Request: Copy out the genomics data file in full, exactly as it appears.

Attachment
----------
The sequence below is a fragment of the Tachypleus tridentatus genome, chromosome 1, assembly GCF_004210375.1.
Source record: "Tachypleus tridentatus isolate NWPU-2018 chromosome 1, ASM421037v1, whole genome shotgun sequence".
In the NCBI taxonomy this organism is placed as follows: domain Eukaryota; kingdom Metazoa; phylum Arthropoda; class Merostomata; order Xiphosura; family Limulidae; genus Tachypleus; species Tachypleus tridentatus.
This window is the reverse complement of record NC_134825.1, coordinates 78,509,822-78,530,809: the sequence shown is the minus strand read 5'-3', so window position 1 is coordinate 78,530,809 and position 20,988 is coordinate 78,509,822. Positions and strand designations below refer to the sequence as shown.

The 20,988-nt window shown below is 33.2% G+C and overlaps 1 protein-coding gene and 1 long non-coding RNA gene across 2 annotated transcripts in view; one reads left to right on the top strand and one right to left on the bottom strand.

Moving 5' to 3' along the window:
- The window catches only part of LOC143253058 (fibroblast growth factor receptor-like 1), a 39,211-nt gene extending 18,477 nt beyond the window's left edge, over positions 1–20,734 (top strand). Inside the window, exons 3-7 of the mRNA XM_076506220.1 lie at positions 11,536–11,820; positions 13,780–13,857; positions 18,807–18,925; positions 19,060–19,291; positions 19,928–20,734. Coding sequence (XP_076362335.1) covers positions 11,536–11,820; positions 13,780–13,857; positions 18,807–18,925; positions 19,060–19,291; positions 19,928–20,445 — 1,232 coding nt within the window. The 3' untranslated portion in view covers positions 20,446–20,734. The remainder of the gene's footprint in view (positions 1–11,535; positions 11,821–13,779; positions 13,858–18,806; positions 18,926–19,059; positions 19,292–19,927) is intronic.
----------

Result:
The sequence below is a fragment of the Tachypleus tridentatus genome, chromosome 1, assembly GCF_004210375.1.
Source record: "Tachypleus tridentatus isolate NWPU-2018 chromosome 1, ASM421037v1, whole genome shotgun sequence".
In the NCBI taxonomy this organism is placed as follows: domain Eukaryota; kingdom Metazoa; phylum Arthropoda; class Merostomata; order Xiphosura; family Limulidae; genus Tachypleus; species Tachypleus tridentatus.
This window is the reverse complement of record NC_134825.1, coordinates 78,509,822-78,530,809: the sequence shown is the minus strand read 5'-3', so window position 1 is coordinate 78,530,809 and position 20,988 is coordinate 78,509,822. Positions and strand designations below refer to the sequence as shown.

The 20,988-nt window shown below is 33.2% G+C and overlaps 1 protein-coding gene and 1 long non-coding RNA gene across 2 annotated transcripts in view; one reads left to right on the top strand and one right to left on the bottom strand.

Moving 5' to 3' along the window:
- The window catches only part of LOC143253058 (fibroblast growth factor receptor-like 1), a 39,211-nt gene extending 18,477 nt beyond the window's left edge, over positions 1–20,734 (top strand). Inside the window, exons 3-7 of the mRNA XM_076506220.1 lie at positions 11,536–11,820; positions 13,780–13,857; positions 18,807–18,925; positions 19,060–19,291; positions 19,928–20,734. Coding sequence (XP_076362335.1) covers positions 11,536–11,820; positions 13,780–13,857; positions 18,807–18,925; positions 19,060–19,291; positions 19,928–20,445 — 1,232 coding nt within the window. The 3' untranslated portion in view covers positions 20,446–20,734. The remainder of the gene's footprint in view (positions 1–11,535; positions 11,821–13,779; positions 13,858–18,806; positions 18,926–19,059; positions 19,292–19,927) is intronic.